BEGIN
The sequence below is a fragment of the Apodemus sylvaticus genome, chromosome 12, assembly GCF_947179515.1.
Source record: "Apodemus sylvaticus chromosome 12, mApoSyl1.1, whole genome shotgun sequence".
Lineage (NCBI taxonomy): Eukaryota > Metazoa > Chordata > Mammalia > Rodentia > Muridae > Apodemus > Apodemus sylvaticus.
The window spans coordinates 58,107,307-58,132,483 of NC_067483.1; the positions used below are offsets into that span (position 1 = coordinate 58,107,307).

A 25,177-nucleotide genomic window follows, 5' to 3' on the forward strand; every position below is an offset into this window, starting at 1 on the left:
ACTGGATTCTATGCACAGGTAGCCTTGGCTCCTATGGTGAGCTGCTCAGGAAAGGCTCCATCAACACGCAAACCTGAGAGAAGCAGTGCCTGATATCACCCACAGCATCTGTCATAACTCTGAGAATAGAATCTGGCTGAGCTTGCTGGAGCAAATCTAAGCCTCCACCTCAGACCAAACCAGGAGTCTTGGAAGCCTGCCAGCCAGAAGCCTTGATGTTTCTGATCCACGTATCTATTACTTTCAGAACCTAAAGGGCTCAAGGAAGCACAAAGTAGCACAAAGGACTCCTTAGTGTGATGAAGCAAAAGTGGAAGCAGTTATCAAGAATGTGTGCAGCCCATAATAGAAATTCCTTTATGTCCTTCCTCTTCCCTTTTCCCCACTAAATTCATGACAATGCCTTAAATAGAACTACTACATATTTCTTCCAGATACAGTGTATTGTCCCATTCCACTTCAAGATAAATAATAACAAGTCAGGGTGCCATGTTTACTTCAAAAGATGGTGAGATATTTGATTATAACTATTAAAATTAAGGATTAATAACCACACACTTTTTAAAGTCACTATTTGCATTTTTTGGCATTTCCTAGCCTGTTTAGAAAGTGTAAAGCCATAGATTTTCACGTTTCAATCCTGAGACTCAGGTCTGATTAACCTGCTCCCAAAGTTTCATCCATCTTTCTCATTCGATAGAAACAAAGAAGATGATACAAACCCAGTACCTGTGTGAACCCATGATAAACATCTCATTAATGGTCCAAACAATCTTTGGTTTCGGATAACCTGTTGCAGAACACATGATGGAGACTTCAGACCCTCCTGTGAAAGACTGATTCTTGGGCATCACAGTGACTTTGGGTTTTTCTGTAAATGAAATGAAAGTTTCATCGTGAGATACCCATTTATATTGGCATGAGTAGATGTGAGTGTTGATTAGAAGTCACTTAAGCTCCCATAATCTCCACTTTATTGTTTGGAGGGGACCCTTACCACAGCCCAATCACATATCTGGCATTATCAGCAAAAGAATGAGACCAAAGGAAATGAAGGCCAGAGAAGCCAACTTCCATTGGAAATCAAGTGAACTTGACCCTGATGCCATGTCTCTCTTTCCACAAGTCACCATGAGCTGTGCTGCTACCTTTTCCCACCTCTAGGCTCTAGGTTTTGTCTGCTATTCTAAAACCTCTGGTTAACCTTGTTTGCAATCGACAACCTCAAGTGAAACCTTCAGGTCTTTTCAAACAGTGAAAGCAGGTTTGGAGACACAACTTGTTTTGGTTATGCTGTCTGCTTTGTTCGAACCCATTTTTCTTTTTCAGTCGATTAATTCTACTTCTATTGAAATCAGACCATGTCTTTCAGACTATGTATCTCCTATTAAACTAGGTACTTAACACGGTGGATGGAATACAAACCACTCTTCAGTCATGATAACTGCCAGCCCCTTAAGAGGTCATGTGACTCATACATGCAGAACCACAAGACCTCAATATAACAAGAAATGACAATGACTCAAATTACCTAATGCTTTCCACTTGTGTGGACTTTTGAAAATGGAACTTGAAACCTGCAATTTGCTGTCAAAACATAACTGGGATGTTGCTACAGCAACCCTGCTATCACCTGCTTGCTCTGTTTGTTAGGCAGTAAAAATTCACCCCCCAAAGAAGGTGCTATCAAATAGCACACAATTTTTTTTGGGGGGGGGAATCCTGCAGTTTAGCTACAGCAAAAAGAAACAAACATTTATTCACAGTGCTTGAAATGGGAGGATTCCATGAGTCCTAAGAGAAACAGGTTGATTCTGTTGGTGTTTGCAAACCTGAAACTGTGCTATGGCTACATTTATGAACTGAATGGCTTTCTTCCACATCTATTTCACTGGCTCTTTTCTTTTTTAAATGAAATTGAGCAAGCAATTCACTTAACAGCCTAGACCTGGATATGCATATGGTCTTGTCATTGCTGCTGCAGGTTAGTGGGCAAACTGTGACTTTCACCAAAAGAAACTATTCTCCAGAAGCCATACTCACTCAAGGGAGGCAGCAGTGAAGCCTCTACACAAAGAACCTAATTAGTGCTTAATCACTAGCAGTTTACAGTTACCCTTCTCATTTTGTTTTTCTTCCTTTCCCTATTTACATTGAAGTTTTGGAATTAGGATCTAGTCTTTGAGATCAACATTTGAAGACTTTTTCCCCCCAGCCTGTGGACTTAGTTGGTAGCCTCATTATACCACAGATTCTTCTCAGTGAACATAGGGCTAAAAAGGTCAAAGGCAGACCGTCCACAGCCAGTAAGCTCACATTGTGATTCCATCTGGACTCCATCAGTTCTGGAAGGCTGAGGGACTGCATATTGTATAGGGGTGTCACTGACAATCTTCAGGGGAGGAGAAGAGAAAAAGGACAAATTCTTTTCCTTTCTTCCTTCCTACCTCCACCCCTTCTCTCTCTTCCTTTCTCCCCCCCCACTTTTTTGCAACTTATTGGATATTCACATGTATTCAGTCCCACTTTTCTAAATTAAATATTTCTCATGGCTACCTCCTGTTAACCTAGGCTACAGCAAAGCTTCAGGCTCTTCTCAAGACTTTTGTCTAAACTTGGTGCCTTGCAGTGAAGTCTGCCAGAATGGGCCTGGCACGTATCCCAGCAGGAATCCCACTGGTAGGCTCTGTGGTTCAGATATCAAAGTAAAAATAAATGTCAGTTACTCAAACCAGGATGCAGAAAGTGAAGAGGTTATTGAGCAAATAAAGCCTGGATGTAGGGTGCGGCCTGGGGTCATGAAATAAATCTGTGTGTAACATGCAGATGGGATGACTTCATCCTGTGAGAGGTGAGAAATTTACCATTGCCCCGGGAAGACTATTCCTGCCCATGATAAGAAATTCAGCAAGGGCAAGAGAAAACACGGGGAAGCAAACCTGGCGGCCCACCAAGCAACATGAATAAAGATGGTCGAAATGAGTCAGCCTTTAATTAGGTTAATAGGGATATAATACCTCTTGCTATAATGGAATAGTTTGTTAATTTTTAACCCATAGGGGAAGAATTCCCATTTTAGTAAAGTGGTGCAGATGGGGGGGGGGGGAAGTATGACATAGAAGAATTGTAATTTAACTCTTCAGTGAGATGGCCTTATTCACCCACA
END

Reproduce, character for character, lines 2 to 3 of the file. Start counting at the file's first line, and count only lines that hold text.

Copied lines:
Source record: "Apodemus sylvaticus chromosome 12, mApoSyl1.1, whole genome shotgun sequence".
Lineage (NCBI taxonomy): Eukaryota > Metazoa > Chordata > Mammalia > Rodentia > Muridae > Apodemus > Apodemus sylvaticus.